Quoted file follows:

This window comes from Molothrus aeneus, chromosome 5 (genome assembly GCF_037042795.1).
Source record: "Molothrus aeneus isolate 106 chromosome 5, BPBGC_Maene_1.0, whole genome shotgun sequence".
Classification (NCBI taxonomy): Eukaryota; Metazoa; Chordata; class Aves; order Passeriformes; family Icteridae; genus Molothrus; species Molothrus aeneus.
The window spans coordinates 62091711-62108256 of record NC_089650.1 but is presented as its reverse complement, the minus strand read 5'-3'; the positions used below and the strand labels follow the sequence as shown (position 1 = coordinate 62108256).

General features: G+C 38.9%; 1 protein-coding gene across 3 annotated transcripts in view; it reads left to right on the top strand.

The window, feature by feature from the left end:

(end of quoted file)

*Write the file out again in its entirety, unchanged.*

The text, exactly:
This window comes from Molothrus aeneus, chromosome 5 (genome assembly GCF_037042795.1).
Source record: "Molothrus aeneus isolate 106 chromosome 5, BPBGC_Maene_1.0, whole genome shotgun sequence".
Classification (NCBI taxonomy): Eukaryota; Metazoa; Chordata; class Aves; order Passeriformes; family Icteridae; genus Molothrus; species Molothrus aeneus.
The window spans coordinates 62091711-62108256 of record NC_089650.1 but is presented as its reverse complement, the minus strand read 5'-3'; the positions used below and the strand labels follow the sequence as shown (position 1 = coordinate 62108256).

General features: G+C 38.9%; 1 protein-coding gene across 3 annotated transcripts in view; it reads left to right on the top strand.

The window, feature by feature from the left end: